The new Lion King remake, employee training, and PTSD therapy…what do these have in common? VR!
Are you interested in knowing how virtual reality works? What can VR be used for? What are the differences between the many headsets currently available?
Keep reading to find the answers to these questions and more!
How does virtual reality work?
VR reproduces a ‘real’ environment using software, it does this by tricking the visual cortex and parts of the brain that perceive motion using stereoscopic displays (Head Mounted Displays or HMDs) and motion tracking. Images are made 3D by stereoscopic lenses, a 2D image in angled twice for each eye creating the illusion of depth. In some HMDs, barrel distortion mimics the spherical shape of the eye to create this illusion. Both are not available in all HMDs. VR can generate sound, images, and interact with other senses depending on the model and game to create an immersive experience.
There are three technical elements that make VR work:
- Tracking: measures body movements
- Rendering: inputs the proper sights, sounds, touch, other sensations into a 3D model
- Display: Replaces the physical senses with digital information
For an immersive experience a minimum frame of 60 fps is required but most top of the line equipment can produce 90-120 fps. It is important to block out all outside stimuli for greater effect. Lag time or latency should be < 50 milliseconds otherwise quality decreases and nausea can occur.
The type of headset dictates what hardware is required. Both tethered and mobile headsets require additional hardware to run VR software.
- Input Device: This is how your movements are tracked while using a VR headset.
- Head Tracking: Plots head movements into x,y,z axes (pitch, yaw, and roll)
- Motion Tracking: Uses infrared sensors or a controller to detect hand movements
- Eye-tracking: uses the movement of your eyes to track movements.
- Haptic Tracking: smartphones, controllers, and even gloves are used to track movements.
Types of HMDs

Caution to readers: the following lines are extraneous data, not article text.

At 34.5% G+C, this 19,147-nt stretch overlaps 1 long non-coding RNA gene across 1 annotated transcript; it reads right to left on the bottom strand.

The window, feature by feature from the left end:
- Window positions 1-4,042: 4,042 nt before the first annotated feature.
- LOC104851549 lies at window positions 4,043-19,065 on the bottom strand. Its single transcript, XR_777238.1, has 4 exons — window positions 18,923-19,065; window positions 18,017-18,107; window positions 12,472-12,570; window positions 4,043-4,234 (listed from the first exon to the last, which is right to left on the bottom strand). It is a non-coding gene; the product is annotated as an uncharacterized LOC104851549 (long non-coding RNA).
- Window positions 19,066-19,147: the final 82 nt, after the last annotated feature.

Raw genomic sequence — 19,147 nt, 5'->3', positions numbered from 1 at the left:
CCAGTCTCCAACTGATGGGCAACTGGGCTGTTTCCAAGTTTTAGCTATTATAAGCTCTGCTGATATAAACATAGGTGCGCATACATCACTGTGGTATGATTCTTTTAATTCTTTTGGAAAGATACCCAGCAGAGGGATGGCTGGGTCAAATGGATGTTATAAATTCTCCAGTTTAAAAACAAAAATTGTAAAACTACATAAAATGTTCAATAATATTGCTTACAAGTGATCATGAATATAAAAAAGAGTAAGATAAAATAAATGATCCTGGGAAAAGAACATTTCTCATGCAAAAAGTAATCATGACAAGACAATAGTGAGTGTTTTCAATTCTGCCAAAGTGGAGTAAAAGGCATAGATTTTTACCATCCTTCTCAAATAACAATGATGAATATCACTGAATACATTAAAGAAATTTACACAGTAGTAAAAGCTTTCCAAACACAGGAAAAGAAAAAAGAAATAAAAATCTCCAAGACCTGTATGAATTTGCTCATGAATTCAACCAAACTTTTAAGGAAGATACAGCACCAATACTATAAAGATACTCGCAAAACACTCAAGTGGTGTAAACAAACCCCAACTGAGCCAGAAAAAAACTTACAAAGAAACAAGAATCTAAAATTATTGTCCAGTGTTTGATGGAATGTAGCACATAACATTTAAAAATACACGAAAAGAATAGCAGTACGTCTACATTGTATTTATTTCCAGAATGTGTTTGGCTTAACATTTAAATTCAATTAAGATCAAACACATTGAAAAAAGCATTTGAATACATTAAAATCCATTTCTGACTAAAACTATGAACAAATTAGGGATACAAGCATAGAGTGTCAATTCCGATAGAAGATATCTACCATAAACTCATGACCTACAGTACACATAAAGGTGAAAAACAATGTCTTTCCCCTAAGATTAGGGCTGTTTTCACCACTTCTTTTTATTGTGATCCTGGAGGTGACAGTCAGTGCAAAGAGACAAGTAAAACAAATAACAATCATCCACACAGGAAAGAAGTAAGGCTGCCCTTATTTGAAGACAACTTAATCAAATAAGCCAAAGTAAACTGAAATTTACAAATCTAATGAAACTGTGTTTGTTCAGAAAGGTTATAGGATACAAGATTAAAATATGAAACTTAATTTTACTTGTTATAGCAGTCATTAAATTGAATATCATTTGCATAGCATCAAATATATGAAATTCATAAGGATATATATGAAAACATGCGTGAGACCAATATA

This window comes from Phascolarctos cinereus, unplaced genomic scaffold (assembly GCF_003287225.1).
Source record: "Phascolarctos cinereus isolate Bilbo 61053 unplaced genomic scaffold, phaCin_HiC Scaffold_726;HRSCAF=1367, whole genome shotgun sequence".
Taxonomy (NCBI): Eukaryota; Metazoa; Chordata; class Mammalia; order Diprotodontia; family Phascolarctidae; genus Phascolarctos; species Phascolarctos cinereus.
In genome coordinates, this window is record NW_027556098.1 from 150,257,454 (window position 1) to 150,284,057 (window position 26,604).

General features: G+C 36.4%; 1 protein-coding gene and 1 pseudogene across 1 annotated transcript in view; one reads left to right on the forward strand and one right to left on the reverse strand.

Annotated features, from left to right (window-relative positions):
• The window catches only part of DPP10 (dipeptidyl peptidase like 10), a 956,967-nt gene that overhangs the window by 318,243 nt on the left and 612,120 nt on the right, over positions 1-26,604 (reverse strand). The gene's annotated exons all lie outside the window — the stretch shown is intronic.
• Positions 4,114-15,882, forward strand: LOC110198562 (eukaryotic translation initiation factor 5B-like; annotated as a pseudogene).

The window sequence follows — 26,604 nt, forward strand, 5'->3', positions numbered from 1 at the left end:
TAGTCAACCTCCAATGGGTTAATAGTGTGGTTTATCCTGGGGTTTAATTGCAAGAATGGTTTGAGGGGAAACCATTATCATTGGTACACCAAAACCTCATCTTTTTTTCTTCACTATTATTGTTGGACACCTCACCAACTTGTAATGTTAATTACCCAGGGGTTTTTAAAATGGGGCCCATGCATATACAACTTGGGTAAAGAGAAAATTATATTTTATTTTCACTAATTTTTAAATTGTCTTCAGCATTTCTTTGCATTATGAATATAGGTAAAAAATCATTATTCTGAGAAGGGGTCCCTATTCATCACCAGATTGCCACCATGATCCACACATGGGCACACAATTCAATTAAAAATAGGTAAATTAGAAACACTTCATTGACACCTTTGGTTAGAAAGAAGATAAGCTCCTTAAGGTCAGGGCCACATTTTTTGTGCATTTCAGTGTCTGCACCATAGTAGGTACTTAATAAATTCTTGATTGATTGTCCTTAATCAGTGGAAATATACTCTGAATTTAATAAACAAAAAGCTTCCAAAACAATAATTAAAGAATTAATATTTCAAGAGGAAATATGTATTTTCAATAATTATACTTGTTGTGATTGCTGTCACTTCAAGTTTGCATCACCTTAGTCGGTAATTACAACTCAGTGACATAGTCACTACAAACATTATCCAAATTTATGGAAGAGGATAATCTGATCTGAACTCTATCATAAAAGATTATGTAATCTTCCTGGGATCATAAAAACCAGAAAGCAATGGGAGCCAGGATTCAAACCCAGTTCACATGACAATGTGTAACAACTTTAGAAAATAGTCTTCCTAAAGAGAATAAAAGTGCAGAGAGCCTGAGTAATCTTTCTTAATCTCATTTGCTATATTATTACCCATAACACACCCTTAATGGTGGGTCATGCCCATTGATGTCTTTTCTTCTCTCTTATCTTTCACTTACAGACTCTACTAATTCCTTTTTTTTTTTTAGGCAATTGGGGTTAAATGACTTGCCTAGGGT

- Mobile Headsets: Uses your smartphone such as Google Daydream View or Google Cardboard.
- Stand-alone Headsets: everything is built in to the headset such as Oculus Go.
- Tethered Headsets: requires a PC such as Oculus Rift, Vive, or Playstation VR.
Who is VR for?
Everyone! How you want to use VR will dictate the optimal headset for your purposes.
Google Cardboard is best for beginners or those who are curious about VR but not looking to invest heavily.
Playstation VR and Vive are optimized for gaming and playing VR games.
Other uses are listed below.
What can VR be used for?
VR is mostly associated with playing video games but it has many uses in a wide variety of fields! Listed below are just a few uses for VR outside of gaming.
- VR Training in Sports
- PTSD Therapy
- Medical residents to experience surgery
- Design and prototyping in Engineering
- Virtual Exhibits at Museums
- VR rides at theme parks and other entertainment parks
- Heritage Sites
- Virtual Tours and walkthroughs of monuments, historical buildings, old towns & villages, archaeological digs
- Visualization/ Models/Simulations in Science disciplines
- Flight, battlefield, and vehicle simulations for the military
- Medic training
- Learning Bedside manner for doctors
- Solutions for dealing with phobias
- Cognitive Behavioural Therapy
- Training Employees
- Helping students learn by presenting complex data that would otherwise be inaccessible (like showing the solar system or night sky)
Where can I buy a headset?
These are the major headsets but there are many more available to purchase!
|Name||Type||Available to Purchase||Where to get Software|
|Google Daydream View||Mobile Headset||Google Store|
Apple App Store
|Samsung Gear VR||Mobile Headset||Best Buy|| Google Playstore |
Apple App Store
|Google Cardboard||Mobile Headset|| Google Store|
Apple App Store
|Oculus Go||Standalone|| Oculus.com|
|Lenovo Mirage||Standalone||Amazon||Google Playstore|
|Samsung HMD Odyssey+||Tethered|| B&H|
Virtual Reality for Beginners by Murray Ramirez
Learning Virtual Reality by Tony Parisi
Experience on Demand : What Virtual Reality is, How it Works, and What it Can Do / by Jeremy Bailenson
CNET- Best VR Sets for 2019
Virtual Reality Society- Applications of VR